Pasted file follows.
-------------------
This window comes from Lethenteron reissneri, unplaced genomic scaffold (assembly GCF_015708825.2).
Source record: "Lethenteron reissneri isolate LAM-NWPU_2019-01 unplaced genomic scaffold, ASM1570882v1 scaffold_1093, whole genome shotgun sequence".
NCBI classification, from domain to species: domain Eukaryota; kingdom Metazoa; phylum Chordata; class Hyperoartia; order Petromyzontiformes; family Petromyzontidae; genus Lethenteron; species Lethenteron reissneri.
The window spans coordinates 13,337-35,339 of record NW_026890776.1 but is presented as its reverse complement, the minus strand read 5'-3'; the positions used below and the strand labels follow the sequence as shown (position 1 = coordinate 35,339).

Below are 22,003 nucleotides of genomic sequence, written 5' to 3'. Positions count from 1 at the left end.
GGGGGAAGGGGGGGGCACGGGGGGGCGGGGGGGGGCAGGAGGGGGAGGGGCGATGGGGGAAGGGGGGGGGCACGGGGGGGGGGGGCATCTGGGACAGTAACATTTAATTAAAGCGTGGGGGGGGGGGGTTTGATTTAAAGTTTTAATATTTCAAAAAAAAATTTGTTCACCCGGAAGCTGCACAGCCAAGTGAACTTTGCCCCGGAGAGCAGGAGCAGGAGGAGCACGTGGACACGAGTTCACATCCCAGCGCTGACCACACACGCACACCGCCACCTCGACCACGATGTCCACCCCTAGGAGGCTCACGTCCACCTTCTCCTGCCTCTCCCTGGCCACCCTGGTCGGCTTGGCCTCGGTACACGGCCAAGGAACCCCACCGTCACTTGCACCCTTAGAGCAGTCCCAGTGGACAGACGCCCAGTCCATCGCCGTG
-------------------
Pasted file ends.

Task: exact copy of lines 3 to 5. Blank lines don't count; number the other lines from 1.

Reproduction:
NCBI classification, from domain to species: domain Eukaryota; kingdom Metazoa; phylum Chordata; class Hyperoartia; order Petromyzontiformes; family Petromyzontidae; genus Lethenteron; species Lethenteron reissneri.
The window spans coordinates 13,337-35,339 of record NW_026890776.1 but is presented as its reverse complement, the minus strand read 5'-3'; the positions used below and the strand labels follow the sequence as shown (position 1 = coordinate 35,339).

Below are 22,003 nucleotides of genomic sequence, written 5' to 3'. Positions count from 1 at the left end.